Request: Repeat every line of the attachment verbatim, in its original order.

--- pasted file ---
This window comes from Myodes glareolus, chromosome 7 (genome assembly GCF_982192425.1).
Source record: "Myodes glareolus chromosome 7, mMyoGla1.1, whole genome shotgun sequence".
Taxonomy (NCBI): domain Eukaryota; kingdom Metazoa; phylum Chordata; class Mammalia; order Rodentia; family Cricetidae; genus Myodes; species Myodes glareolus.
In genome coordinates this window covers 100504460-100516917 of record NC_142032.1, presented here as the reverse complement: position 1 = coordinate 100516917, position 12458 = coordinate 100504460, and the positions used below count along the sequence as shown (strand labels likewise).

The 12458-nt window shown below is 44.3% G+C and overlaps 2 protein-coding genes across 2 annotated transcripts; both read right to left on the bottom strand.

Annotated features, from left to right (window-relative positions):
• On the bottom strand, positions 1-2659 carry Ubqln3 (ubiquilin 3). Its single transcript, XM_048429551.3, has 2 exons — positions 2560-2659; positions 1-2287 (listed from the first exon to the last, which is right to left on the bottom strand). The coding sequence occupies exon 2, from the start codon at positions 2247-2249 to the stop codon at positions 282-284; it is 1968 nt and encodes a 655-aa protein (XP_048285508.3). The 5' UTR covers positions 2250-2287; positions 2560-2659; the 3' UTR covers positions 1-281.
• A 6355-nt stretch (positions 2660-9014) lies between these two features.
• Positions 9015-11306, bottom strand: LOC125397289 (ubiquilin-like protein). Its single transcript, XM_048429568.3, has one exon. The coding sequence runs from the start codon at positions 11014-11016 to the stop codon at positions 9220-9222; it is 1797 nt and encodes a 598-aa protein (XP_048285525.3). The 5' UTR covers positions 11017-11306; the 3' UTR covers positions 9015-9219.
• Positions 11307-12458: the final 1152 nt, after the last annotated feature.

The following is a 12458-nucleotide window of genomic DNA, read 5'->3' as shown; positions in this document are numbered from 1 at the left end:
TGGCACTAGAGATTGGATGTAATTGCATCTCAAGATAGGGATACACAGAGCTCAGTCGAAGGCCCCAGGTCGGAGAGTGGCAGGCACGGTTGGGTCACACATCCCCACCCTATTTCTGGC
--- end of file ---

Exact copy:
This window comes from Myodes glareolus, chromosome 7 (genome assembly GCF_982192425.1).
Source record: "Myodes glareolus chromosome 7, mMyoGla1.1, whole genome shotgun sequence".
Taxonomy (NCBI): domain Eukaryota; kingdom Metazoa; phylum Chordata; class Mammalia; order Rodentia; family Cricetidae; genus Myodes; species Myodes glareolus.
In genome coordinates this window covers 100504460-100516917 of record NC_142032.1, presented here as the reverse complement: position 1 = coordinate 100516917, position 12458 = coordinate 100504460, and the positions used below count along the sequence as shown (strand labels likewise).

The 12458-nt window shown below is 44.3% G+C and overlaps 2 protein-coding genes across 2 annotated transcripts; both read right to left on the bottom strand.

Annotated features, from left to right (window-relative positions):
• On the bottom strand, positions 1-2659 carry Ubqln3 (ubiquilin 3). Its single transcript, XM_048429551.3, has 2 exons — positions 2560-2659; positions 1-2287 (listed from the first exon to the last, which is right to left on the bottom strand). The coding sequence occupies exon 2, from the start codon at positions 2247-2249 to the stop codon at positions 282-284; it is 1968 nt and encodes a 655-aa protein (XP_048285508.3). The 5' UTR covers positions 2250-2287; positions 2560-2659; the 3' UTR covers positions 1-281.
• A 6355-nt stretch (positions 2660-9014) lies between these two features.
• Positions 9015-11306, bottom strand: LOC125397289 (ubiquilin-like protein). Its single transcript, XM_048429568.3, has one exon. The coding sequence runs from the start codon at positions 11014-11016 to the stop codon at positions 9220-9222; it is 1797 nt and encodes a 598-aa protein (XP_048285525.3). The 5' UTR covers positions 11017-11306; the 3' UTR covers positions 9015-9219.
• Positions 11307-12458: the final 1152 nt, after the last annotated feature.

The following is a 12458-nucleotide window of genomic DNA, read 5'->3' as shown; positions in this document are numbered from 1 at the left end:
TGGCACTAGAGATTGGATGTAATTGCATCTCAAGATAGGGATACACAGAGCTCAGTCGAAGGCCCCAGGTCGGAGAGTGGCAGGCACGGTTGGGTCACACATCCCCACCCTATTTCTGGC